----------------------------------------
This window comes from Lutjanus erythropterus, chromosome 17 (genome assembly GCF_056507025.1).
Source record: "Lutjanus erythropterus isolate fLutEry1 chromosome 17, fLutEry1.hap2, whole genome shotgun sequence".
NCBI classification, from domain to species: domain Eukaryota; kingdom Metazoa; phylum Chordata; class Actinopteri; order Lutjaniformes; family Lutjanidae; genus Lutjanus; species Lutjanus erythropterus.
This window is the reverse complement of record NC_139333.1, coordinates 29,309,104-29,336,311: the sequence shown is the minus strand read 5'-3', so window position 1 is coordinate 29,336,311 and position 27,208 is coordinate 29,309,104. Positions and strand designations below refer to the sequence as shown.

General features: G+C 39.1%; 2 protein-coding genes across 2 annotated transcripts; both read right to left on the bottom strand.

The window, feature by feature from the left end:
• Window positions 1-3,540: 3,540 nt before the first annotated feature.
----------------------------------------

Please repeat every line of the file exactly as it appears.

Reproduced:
This window comes from Lutjanus erythropterus, chromosome 17 (genome assembly GCF_056507025.1).
Source record: "Lutjanus erythropterus isolate fLutEry1 chromosome 17, fLutEry1.hap2, whole genome shotgun sequence".
NCBI classification, from domain to species: domain Eukaryota; kingdom Metazoa; phylum Chordata; class Actinopteri; order Lutjaniformes; family Lutjanidae; genus Lutjanus; species Lutjanus erythropterus.
This window is the reverse complement of record NC_139333.1, coordinates 29,309,104-29,336,311: the sequence shown is the minus strand read 5'-3', so window position 1 is coordinate 29,336,311 and position 27,208 is coordinate 29,309,104. Positions and strand designations below refer to the sequence as shown.

General features: G+C 39.1%; 2 protein-coding genes across 2 annotated transcripts; both read right to left on the bottom strand.

The window, feature by feature from the left end:
• Window positions 1-3,540: 3,540 nt before the first annotated feature.